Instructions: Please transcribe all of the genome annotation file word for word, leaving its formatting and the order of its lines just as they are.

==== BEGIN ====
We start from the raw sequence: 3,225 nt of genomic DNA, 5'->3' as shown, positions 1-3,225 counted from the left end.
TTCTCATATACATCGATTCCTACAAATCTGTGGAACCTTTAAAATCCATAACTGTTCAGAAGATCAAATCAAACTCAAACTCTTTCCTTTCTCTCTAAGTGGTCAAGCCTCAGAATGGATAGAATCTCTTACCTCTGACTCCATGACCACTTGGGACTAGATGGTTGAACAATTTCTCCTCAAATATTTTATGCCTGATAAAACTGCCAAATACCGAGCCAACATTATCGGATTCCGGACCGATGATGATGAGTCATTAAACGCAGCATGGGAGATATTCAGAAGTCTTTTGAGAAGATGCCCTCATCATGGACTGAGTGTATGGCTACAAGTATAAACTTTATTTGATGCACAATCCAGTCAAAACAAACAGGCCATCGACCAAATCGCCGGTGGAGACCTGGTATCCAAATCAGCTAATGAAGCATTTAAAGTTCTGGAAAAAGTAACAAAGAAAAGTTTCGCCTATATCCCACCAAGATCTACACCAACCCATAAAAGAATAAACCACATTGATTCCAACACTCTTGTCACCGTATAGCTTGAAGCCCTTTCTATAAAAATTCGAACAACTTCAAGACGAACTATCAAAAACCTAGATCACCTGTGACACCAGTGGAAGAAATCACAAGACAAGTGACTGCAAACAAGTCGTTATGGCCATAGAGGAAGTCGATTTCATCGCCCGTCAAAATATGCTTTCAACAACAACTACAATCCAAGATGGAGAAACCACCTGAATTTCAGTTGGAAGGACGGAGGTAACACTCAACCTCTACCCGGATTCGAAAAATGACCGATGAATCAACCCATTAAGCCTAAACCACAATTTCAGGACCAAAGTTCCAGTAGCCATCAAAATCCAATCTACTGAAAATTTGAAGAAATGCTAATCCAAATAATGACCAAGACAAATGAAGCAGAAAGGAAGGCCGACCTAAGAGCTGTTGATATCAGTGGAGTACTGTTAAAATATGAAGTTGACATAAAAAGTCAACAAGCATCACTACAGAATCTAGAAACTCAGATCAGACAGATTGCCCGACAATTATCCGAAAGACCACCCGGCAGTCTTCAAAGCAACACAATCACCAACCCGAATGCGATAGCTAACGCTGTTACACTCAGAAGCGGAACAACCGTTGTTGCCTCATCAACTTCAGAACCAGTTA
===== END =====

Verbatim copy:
We start from the raw sequence: 3,225 nt of genomic DNA, 5'->3' as shown, positions 1-3,225 counted from the left end.
TTCTCATATACATCGATTCCTACAAATCTGTGGAACCTTTAAAATCCATAACTGTTCAGAAGATCAAATCAAACTCAAACTCTTTCCTTTCTCTCTAAGTGGTCAAGCCTCAGAATGGATAGAATCTCTTACCTCTGACTCCATGACCACTTGGGACTAGATGGTTGAACAATTTCTCCTCAAATATTTTATGCCTGATAAAACTGCCAAATACCGAGCCAACATTATCGGATTCCGGACCGATGATGATGAGTCATTAAACGCAGCATGGGAGATATTCAGAAGTCTTTTGAGAAGATGCCCTCATCATGGACTGAGTGTATGGCTACAAGTATAAACTTTATTTGATGCACAATCCAGTCAAAACAAACAGGCCATCGACCAAATCGCCGGTGGAGACCTGGTATCCAAATCAGCTAATGAAGCATTTAAAGTTCTGGAAAAAGTAACAAAGAAAAGTTTCGCCTATATCCCACCAAGATCTACACCAACCCATAAAAGAATAAACCACATTGATTCCAACACTCTTGTCACCGTATAGCTTGAAGCCCTTTCTATAAAAATTCGAACAACTTCAAGACGAACTATCAAAAACCTAGATCACCTGTGACACCAGTGGAAGAAATCACAAGACAAGTGACTGCAAACAAGTCGTTATGGCCATAGAGGAAGTCGATTTCATCGCCCGTCAAAATATGCTTTCAACAACAACTACAATCCAAGATGGAGAAACCACCTGAATTTCAGTTGGAAGGACGGAGGTAACACTCAACCTCTACCCGGATTCGAAAAATGACCGATGAATCAACCCATTAAGCCTAAACCACAATTTCAGGACCAAAGTTCCAGTAGCCATCAAAATCCAATCTACTGAAAATTTGAAGAAATGCTAATCCAAATAATGACCAAGACAAATGAAGCAGAAAGGAAGGCCGACCTAAGAGCTGTTGATATCAGTGGAGTACTGTTAAAATATGAAGTTGACATAAAAAGTCAACAAGCATCACTACAGAATCTAGAAACTCAGATCAGACAGATTGCCCGACAATTATCCGAAAGACCACCCGGCAGTCTTCAAAGCAACACAATCACCAACCCGAATGCGATAGCTAACGCTGTTACACTCAGAAGCGGAACAACCGTTGTTGCCTCATCAACTTCAGAACCAGTTA